Welcome to our full guide on how to write a bass line on your productions. Based on what has been produced back in the day!
Just look over at any moment that you were hearing anything and started moving your feet. What was happening there?
While it’s not just about ears but also frequencies shaking your body, rhythm totally gets you. Rhythm moves us, and bass lines are practically the most important thing about it.
That doesn’t mean the rest of instruments don’t matter in an oeuvre. Please, we’re talking the core of a song – in most genres – and how it is applied and felt throughout our senses.
That being said, we’re gathered here to explore the origins of the bass line. And how to prepare ourselves to create from scratch an idea of where we want to go with a song no matter what genre it is.
We will also be going over how to write a bass line, easy bass lines and bass line music. So if that sounds like something that interests you, then keep reading!
The bass part, also known as the bass line, is the lowest pitched part of a song.
From funk to disco, from dub to house, bass lines are quite likely to be heard sometimes more than other instruments. What is formed from a bass line pattern is the rhythm section which will lead the song all throughout.
Don’t get me wrong, a piano/organ player has to learn bass playing with their left hand or pedal. As the bass lines are to call the melody and chords to action from the very beginning. Unless you want to go ambient or play with textures or some sort of concrete/experimental music.
Bass lines are made of what is called “riffs”. In quiet repetition for popular genres, but always leading the song pointing out the key/scale that must be followed.
It defines the harmony even though not at 100%. Since many advanced musicians know technically and theoretically how to go deeper and further on scale moves or inversions.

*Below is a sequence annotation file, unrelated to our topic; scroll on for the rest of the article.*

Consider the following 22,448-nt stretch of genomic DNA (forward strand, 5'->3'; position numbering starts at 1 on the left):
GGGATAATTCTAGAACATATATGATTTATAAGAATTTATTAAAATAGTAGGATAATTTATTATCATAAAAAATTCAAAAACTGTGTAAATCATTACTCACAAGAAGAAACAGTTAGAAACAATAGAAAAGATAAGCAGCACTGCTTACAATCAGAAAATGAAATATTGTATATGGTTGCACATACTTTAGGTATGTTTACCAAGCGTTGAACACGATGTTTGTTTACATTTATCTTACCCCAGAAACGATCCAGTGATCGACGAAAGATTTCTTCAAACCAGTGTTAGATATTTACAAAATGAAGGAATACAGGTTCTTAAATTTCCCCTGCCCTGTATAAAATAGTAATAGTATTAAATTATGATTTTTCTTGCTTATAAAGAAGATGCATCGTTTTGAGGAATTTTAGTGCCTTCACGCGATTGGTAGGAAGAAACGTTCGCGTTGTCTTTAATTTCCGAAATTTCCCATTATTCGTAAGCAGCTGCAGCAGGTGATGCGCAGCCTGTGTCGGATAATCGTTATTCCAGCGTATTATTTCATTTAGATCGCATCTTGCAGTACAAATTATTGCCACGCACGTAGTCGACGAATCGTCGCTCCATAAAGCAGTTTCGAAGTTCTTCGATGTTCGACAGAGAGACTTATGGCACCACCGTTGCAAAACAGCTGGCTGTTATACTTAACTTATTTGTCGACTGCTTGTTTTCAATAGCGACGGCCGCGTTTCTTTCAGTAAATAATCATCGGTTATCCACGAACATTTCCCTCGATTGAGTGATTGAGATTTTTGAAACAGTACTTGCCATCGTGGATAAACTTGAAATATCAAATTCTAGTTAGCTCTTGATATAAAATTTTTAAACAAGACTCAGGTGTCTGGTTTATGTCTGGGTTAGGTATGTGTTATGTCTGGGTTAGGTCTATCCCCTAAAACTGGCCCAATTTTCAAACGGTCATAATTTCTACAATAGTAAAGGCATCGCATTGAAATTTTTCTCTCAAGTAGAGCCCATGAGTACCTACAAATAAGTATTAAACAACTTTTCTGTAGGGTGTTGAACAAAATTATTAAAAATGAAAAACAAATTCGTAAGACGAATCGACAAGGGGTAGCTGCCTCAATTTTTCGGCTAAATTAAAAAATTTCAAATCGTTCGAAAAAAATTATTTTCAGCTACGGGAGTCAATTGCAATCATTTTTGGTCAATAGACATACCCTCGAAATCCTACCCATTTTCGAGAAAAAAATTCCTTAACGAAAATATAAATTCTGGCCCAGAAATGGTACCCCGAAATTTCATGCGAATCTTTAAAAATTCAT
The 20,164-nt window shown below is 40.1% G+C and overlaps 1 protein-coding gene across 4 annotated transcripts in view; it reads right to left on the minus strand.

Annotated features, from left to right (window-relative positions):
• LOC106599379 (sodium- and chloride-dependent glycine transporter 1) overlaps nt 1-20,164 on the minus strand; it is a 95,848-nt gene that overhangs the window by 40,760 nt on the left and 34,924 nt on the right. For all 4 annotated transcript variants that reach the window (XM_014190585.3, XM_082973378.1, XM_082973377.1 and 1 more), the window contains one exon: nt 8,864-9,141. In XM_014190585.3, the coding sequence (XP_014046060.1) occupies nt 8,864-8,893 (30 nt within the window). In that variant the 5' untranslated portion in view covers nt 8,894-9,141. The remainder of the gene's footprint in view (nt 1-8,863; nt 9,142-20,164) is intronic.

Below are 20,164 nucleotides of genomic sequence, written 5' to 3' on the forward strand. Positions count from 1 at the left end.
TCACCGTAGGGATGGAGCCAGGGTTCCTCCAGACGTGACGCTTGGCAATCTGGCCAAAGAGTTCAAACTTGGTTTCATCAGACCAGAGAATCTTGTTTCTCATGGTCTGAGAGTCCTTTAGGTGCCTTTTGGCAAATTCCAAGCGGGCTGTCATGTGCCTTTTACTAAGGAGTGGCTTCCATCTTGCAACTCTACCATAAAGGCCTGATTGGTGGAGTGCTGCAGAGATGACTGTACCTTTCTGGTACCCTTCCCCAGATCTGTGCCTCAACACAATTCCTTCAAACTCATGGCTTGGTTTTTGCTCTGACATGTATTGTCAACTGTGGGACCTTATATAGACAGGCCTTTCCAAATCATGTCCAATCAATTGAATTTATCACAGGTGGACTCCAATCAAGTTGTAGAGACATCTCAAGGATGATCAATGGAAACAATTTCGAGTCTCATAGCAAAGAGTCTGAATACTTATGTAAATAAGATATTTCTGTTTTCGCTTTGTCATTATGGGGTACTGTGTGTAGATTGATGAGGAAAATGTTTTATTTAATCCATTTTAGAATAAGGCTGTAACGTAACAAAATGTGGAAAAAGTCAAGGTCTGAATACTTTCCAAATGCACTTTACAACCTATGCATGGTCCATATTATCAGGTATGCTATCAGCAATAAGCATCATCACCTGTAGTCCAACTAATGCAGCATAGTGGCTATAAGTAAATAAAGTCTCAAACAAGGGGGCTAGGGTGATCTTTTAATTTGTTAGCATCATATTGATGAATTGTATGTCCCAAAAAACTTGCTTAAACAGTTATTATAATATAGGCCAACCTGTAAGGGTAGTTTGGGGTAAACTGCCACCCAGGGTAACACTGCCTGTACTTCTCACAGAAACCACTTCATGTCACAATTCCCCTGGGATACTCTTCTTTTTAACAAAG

What about the drums accompanying? They must engage in order to respect the flow of the rhythm.
Bass lines may either adapt to the drums or vice versa. Classical and modern music in the early 50s is a good example of how double basses (the instrument) were adapting to drums and other percussive patterns.
That changed in the 60s introducing the electric bass guitar. Which may I say it defined the rock era and later on, the funk era. In order to evolve into what we today know as electronic-bass-music.
For starters, you can create easy bass lines. A simple type of groove with whatever instrument is in your hands, looking over the whole beat measure. Kicking in vs the off-beat in a classic 4/4 measure and start creating a rhythm or pattern you feel comfortable with.
Just by going down to the lowest notes, you will start feeling the sensation of a rhythm, of a movement, rather than a melodic experience.
It is a great time-saving idea. Especially if you don’t have the possibility of buying a bass guitar or using electronic instruments on the computer.
We are going to break down into the 4 types of bass lines you can play with:
There is practically no variation on the line, it respects the same note (on the key of the scale) every single kick.
You may find this on techno and house simplest songs.